The Big Croc Humpty Doo, Northern Territory
The Big Croc at Humpty Doo to the south of Darwin, NT, is a timely reminder to travellers that they had bettwe watch out because they are in crocodile country. Standing proudly outside a service station, and geared up with boxing gloves and a fighting stance, the Big Croc has become a humorous landmark for the town.
The Big Cassowary Mission Beach, Queensland
The cassowary is a flightless native bird, somewhat similar to an emu or an ostrich, but fitted with an inbuilt 'crash helmet', possibly to aid in racing through the dense forest. Cassowaries can weigh up to 80 kilograms, and stand two metres tall, but this one in Mission Beach towers 5 metres above the curious tourists who pose to have their photograph taken in front of the huge concrete stucture.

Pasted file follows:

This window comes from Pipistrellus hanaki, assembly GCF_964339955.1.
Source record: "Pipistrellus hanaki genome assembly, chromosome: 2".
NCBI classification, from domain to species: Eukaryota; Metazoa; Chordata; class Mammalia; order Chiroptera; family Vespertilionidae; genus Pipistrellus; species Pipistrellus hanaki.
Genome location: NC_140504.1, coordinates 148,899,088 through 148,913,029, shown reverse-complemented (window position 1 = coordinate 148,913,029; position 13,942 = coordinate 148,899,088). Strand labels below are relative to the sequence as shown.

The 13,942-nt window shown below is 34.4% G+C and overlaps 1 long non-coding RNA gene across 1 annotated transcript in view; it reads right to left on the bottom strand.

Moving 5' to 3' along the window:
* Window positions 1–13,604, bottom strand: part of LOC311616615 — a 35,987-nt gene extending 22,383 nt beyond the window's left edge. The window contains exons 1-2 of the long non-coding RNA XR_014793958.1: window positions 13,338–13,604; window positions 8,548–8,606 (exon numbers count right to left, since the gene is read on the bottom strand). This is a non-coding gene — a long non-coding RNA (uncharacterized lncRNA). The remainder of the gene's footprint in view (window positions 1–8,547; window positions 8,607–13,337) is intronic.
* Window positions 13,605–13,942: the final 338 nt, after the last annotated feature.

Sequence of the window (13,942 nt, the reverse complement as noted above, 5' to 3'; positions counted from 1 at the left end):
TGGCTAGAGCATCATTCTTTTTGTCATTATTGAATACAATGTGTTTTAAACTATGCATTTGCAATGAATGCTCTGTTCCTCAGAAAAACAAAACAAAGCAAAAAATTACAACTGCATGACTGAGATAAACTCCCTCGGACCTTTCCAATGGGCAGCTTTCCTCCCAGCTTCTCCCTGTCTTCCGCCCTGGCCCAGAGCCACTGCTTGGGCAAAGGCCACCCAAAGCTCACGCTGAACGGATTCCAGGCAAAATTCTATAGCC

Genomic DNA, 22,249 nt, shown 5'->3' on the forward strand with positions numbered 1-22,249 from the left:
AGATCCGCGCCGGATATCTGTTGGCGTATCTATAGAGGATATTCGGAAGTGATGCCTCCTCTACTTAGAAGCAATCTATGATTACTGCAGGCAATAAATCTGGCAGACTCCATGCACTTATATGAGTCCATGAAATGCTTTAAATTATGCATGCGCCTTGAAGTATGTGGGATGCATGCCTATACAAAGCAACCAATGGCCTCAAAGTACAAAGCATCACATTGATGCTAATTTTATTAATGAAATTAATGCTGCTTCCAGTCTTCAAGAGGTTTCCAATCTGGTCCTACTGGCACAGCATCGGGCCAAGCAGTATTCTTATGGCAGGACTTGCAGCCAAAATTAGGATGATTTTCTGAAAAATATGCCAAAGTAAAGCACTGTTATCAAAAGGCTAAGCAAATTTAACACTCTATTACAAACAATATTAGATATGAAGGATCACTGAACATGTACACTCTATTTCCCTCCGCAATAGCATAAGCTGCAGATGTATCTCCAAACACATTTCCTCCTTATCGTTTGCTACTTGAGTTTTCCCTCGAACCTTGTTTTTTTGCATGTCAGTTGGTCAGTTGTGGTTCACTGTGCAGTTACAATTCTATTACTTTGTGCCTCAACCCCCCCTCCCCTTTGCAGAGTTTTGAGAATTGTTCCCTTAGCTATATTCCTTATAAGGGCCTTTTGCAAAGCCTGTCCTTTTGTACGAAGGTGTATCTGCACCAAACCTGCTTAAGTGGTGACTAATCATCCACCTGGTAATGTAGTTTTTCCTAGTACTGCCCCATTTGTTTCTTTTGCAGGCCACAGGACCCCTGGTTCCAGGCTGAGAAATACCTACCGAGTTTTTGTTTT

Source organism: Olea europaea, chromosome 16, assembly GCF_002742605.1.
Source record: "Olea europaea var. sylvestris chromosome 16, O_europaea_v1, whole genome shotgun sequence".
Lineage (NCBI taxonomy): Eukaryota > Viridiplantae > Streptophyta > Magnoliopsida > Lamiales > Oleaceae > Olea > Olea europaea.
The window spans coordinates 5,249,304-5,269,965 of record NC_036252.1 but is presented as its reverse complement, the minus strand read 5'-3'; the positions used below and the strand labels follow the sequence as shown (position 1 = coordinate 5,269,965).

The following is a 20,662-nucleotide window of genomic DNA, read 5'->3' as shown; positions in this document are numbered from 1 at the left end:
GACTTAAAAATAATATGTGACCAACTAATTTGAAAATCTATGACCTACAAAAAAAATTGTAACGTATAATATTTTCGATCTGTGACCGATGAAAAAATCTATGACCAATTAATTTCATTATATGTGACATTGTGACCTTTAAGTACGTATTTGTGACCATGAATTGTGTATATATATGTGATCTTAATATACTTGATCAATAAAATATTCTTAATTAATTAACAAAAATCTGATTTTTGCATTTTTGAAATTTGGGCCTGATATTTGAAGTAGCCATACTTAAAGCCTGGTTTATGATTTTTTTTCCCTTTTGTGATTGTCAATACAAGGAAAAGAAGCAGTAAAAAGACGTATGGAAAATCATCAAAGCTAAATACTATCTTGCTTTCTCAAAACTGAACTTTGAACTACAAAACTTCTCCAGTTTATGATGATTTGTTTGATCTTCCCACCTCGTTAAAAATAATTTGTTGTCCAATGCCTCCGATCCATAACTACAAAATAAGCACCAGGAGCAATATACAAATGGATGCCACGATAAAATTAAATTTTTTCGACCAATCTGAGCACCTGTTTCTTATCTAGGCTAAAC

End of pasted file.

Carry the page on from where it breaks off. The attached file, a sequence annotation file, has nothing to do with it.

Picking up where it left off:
The Big Brolga Townsville, Queensland
The big Brolga (a native Australian bird) is on the southern edge of Townsville, in the gardnes of the local tourist information centre.
The Big Boomerang Boulia, Queensland
The Big Boomerang is at Boulia, a small, remote outback settlement 1719 km from Brisbane, 305 km south of Mt. Isa and 364 km west of Winton. The town hosts an annual camel race. Boulia is the home of the mysterious Min Min Light, a phenomena first recorded in the 19th century.
The Big Fork Huntington, Tasmania
A big fork stands outside a garden and landscape supplier at Huntingfield near Kingston in Tasmania. Kingston is a coastal community to the south west of Hobart.
The Big Golden Eagle Nugget Widgiemooltha, Western Australia
Widgiemooltha, near Norseman, is the home of the Golden Eagle Nugget, a 1135oz gold nuggest found by Jim Larcombe while working on his father's goldmining lease on 15 January 1931. An oversized replica of the nugget stands outside Widgiemooltha Roadhouse.
The Big Dining Room Setting Kerang, Victoria
If you are a furniture manufactuer and want the world to know what you are and where you are, what better way is there than to have a giant Dining Room Suite gracing the front entrance of your showroom. Kerang Redgum Furniture One in Kerang, Victoria, have done just that.